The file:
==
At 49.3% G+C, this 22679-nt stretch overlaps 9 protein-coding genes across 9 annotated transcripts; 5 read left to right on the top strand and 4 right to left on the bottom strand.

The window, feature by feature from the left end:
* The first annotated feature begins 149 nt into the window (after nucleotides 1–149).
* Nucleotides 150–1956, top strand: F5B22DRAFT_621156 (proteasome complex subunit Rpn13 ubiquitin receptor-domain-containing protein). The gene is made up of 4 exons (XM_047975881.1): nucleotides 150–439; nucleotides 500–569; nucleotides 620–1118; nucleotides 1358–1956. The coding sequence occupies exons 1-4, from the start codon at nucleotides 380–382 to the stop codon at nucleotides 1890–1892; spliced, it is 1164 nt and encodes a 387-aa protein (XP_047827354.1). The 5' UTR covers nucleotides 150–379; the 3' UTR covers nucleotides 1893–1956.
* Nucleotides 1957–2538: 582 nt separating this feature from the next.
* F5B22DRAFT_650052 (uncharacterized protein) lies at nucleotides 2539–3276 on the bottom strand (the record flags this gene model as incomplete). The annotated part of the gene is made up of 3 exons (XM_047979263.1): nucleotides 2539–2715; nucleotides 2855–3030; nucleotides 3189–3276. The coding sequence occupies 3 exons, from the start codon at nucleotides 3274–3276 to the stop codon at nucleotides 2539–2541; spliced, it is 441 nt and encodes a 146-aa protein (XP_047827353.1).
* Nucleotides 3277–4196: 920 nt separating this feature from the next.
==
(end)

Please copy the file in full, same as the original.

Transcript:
At 49.3% G+C, this 22679-nt stretch overlaps 9 protein-coding genes across 9 annotated transcripts; 5 read left to right on the top strand and 4 right to left on the bottom strand.

The window, feature by feature from the left end:
* The first annotated feature begins 149 nt into the window (after nucleotides 1–149).
* Nucleotides 150–1956, top strand: F5B22DRAFT_621156 (proteasome complex subunit Rpn13 ubiquitin receptor-domain-containing protein). The gene is made up of 4 exons (XM_047975881.1): nucleotides 150–439; nucleotides 500–569; nucleotides 620–1118; nucleotides 1358–1956. The coding sequence occupies exons 1-4, from the start codon at nucleotides 380–382 to the stop codon at nucleotides 1890–1892; spliced, it is 1164 nt and encodes a 387-aa protein (XP_047827354.1). The 5' UTR covers nucleotides 150–379; the 3' UTR covers nucleotides 1893–1956.
* Nucleotides 1957–2538: 582 nt separating this feature from the next.
* F5B22DRAFT_650052 (uncharacterized protein) lies at nucleotides 2539–3276 on the bottom strand (the record flags this gene model as incomplete). The annotated part of the gene is made up of 3 exons (XM_047979263.1): nucleotides 2539–2715; nucleotides 2855–3030; nucleotides 3189–3276. The coding sequence occupies 3 exons, from the start codon at nucleotides 3274–3276 to the stop codon at nucleotides 2539–2541; spliced, it is 441 nt and encodes a 146-aa protein (XP_047827353.1).
* Nucleotides 3277–4196: 920 nt separating this feature from the next.